THE CITY REBORN FROM THE ASHES OF AMERICA'S MOST DISASTROUS FOREST FIRE
Tales from the old-timer
Issue Date: June 6, 2013
Letter From A Friend
I got a letter from an old friend, Mel Sharpe of Peshtigo, and it will be used for this weeks Old Timer column.
Several years ago you interviewed me for a few stories of my experiences in World War II and you published them in the Peshtigo Times.
I was overseas for over 2-1/2 years for the North Africa, Italy, and Sicilian campaigns. A few days ago I happened to think of a few humorous incidents that happened to me in Italy and on the Italian Island of Sicily.
When Italy surrendered to the U.S. my unit was stuck with about 70 Italian prisoners of war. We were told to keep on feeding and housing them, but also get rid of them. They couldnt go anywhere because they didnt have any money to get back to their homes. The First Sergeant and I were given the task of making them useful until they could be on their way home.
Our barracks and the prisoners were housed in a beautiful modern Fiat dealership with fine facilities including bathrooms. Sarge says to me, Why dont we each have a butler? I quickly agreed and I got a guy named Walter Fasina. (To describe Walter better, he was the spitting image of the well-known and loved Bob Pearce of Peshtigo, always laughing or smiling. You could never get mad at him).
Walter spoke broken English, and it turned out that he had been a driver for Benito Mussolini, the Italian Dictator, before he had been captured. Incidentally I saw Mussolini and his mistress and several others who had been hanged by their feet by Italian Partisans in the framework of a bombed-out garage. We couldnt stay long because the Partisans kept firing hundreds of bullets into their dead bodies and we were afraid of stray bullets. (This was on April 28,1945 - Old Timer)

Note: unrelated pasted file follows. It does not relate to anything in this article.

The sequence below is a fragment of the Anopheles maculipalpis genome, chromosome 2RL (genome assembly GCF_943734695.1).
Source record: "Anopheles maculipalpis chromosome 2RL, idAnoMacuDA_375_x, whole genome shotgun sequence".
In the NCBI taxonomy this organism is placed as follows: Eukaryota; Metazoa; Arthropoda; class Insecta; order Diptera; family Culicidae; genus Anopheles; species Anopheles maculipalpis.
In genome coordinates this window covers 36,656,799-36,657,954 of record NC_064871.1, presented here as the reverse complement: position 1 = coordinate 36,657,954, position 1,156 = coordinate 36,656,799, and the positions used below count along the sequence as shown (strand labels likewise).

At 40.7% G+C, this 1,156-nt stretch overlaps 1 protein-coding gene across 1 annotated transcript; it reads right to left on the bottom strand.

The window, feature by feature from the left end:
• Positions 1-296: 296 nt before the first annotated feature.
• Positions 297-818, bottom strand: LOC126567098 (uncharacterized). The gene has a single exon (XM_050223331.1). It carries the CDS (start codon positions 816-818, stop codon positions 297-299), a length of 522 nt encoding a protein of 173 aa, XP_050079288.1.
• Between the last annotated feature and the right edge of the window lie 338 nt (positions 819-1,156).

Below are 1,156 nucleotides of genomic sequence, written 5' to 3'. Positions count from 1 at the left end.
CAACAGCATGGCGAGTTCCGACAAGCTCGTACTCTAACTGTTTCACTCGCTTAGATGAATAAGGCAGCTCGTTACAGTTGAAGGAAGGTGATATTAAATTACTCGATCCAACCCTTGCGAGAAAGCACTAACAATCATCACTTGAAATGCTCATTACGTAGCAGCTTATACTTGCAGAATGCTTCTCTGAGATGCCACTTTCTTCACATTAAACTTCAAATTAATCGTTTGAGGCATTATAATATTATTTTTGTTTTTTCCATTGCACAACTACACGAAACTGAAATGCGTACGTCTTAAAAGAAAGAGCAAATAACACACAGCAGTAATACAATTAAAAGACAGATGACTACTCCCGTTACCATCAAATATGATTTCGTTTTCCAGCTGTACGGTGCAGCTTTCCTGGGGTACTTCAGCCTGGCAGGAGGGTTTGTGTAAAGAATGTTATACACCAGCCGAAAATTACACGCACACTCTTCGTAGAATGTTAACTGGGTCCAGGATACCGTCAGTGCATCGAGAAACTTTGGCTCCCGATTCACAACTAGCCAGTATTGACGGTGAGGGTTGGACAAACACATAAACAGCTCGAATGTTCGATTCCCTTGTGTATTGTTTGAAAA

Maybe I got carried away a little bit because the funny part of the story is this:
My butler, Fasina, did a great job. Kept things clean, made up my cot, etc. In the mornings I found that my toothbrush was always wet. I asked Sarge if his was always wet, too, and he said no. I quickly figured out what was happening. Facina was using my toothbrush! I looked him up, and I said, Walter, have you been using my toothbrush? He stuttered and looked down at the floor and up at the ceiling, and finally said, Si. I think he was sure he would be fired. So I let him sweat a while, then told him not to do it any more, and he could keep the toothbrush. It took me over four months before I could find another tooth brush!
Another story I can tell is one where it can be said, It only happens in the Army.
One day our Motor Pool Sgt. got a bunch of us together to plan on building our own jeep. Smashed up Jeeps were lying all over the place and each of us brought back needed parts. It was taking a lot of time and it was no secret that we were building that Jeep after hours. Finally it was finished and we fired it up to take a ride. Before we got it out of the Motor Pool, the Captain came out of his tent with two Military Police, and said, This Jeep is being confiscated as reconstructed equipment. We were dumbfounded and realized the Captain was planning this from day one. We never even got to drive it! We never saw it again! You can imagine the names we gave to our Commanding Officer!